6: No. 4, October 2009
Assessing Calcium Intake in Postmenopausal Women
Karen L. Plawecki, MS, RD; Ellen M. Evans, PhD; Mina C. Mojtahedi, MS; Edward McAuley, PhD; Karen Chapman-Novakofski, PhD, RD
Suggested citation for this article: Plawecki KL, Evans EM, Mojtahedi MC, McAuley E, Chapman-Novakofski K. Assessing calcium intake in postmenopausal women. Prev Chronic Dis 2009;6(4):A124.
oct/08_0197.htm. Accessed [date].
Because foods fortified with calcium are increasingly available, the calcium content of calcium-fortified foods may not be adequately captured in traditional assessments of dietary intake, such as dietary records analyzed with commercially available software.
The primary objective of our study was to design and test a calcium-focused food frequency questionnaire (CFFFQ) including foods naturally rich in calcium and calcium-fortified foods. Secondary objectives were to
review calcium sources and adequacy of intake in black and in white postmenopausal women.
We studied a convenience sample of 46 black and 139 white postmenopausal women
(mean [SD] age 69.4 [5.8] years). Participants completed a multiple-pass interview for 24-hour
recall of foods eaten and the 46-item CFFFQ.
The correlation between measures for total daily calcium intake was moderately strong (r = 0.53, P < .001). The CFFFQ estimated greater total daily calcium intake
than did the 24-hour recall (mean [SD],
1,021  mg/d vs 800  mg/d, P < .001). As daily calcium intake increased, the 24-hour recall increasingly underreported calcium (r = 0.41, P < .001)
compared with the CFFFQ.
Cross-tabulation and Χ2 analyses found that the CFFFQ had greater specificity for lower
calcium intakes. For calcium classified by food groups, there was moderate correlation for dairy (r = 0.56, P < .001) and fruits (r = 0.43, P < .001). The CFFFQ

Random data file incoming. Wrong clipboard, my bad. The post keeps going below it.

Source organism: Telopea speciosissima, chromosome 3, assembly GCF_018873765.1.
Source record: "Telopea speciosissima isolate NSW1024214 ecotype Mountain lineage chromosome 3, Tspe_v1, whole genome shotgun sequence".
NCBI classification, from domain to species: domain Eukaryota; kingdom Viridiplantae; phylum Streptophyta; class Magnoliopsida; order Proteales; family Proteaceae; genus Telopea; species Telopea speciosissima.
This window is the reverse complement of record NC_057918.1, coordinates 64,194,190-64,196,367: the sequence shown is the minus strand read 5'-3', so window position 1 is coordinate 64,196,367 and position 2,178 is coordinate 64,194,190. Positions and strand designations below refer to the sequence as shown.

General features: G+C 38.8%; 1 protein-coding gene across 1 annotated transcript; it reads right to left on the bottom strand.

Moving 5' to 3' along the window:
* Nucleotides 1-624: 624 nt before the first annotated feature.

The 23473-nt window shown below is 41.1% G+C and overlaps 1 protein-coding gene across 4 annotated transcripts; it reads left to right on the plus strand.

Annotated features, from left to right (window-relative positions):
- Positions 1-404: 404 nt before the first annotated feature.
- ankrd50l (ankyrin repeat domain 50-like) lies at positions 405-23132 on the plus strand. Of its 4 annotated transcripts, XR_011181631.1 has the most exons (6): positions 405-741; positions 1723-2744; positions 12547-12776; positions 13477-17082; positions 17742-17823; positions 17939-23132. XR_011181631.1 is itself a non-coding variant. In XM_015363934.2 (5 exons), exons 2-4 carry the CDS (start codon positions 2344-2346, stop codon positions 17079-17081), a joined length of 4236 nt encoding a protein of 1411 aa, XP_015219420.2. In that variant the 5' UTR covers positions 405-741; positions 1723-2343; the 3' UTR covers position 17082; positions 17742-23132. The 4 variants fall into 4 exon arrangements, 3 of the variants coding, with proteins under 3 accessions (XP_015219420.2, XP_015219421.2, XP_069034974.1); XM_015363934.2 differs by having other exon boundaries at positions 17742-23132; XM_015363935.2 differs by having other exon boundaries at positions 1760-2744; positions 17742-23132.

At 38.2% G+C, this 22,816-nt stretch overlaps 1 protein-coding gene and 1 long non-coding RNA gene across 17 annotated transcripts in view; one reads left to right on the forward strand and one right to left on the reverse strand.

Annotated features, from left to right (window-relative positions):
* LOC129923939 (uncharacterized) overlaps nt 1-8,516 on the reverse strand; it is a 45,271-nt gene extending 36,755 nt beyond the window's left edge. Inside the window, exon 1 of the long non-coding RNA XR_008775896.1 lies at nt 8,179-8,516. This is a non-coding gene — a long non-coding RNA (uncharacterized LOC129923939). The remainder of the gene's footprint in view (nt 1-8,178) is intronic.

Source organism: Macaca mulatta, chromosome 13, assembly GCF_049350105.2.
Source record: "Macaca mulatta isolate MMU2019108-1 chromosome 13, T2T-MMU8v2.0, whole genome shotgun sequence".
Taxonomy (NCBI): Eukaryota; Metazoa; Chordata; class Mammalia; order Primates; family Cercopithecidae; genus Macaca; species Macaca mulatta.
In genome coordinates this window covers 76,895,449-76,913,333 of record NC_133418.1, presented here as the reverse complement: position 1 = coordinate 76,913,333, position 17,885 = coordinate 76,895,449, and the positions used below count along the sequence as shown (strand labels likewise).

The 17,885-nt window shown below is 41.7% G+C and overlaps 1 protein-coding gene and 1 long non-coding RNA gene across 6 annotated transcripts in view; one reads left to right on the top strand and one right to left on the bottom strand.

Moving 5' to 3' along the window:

overestimated mean total calcium compared with the 24-hour recall by 221 mg/d (P < .001), including within racial groups (195
mg/d for black women, P = .04, and 229 mg/d for white women, P < .001). Dairy was the primary calcium source for both groups (55% of intake for black
women and 57% of intake for white women).
The CFFFQ can be used to identify postmenopausal women with inadequate calcium intakes (<800 mg/d) and to identify key sources of dietary calcium. Older black women
consume less daily calcium than do older white women.
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As the prevalence of osteoporosis continues to increase, interventions targeting modifiable risk factors receive more emphasis from researchers, clinicians, and public health professionals. Although
many nutrients are important to bone health, interventions largely focus on calcium intake (1).
Clinicians often prescribe a calcium supplement but pay limited attention to dietary sources of calcium intake (2,3). Other interventions may target only dairy calcium (4,5). However, calcium
fortification of foods broadens the possible sources of calcium so that adequate calcium intake may be achieved through a diverse diet.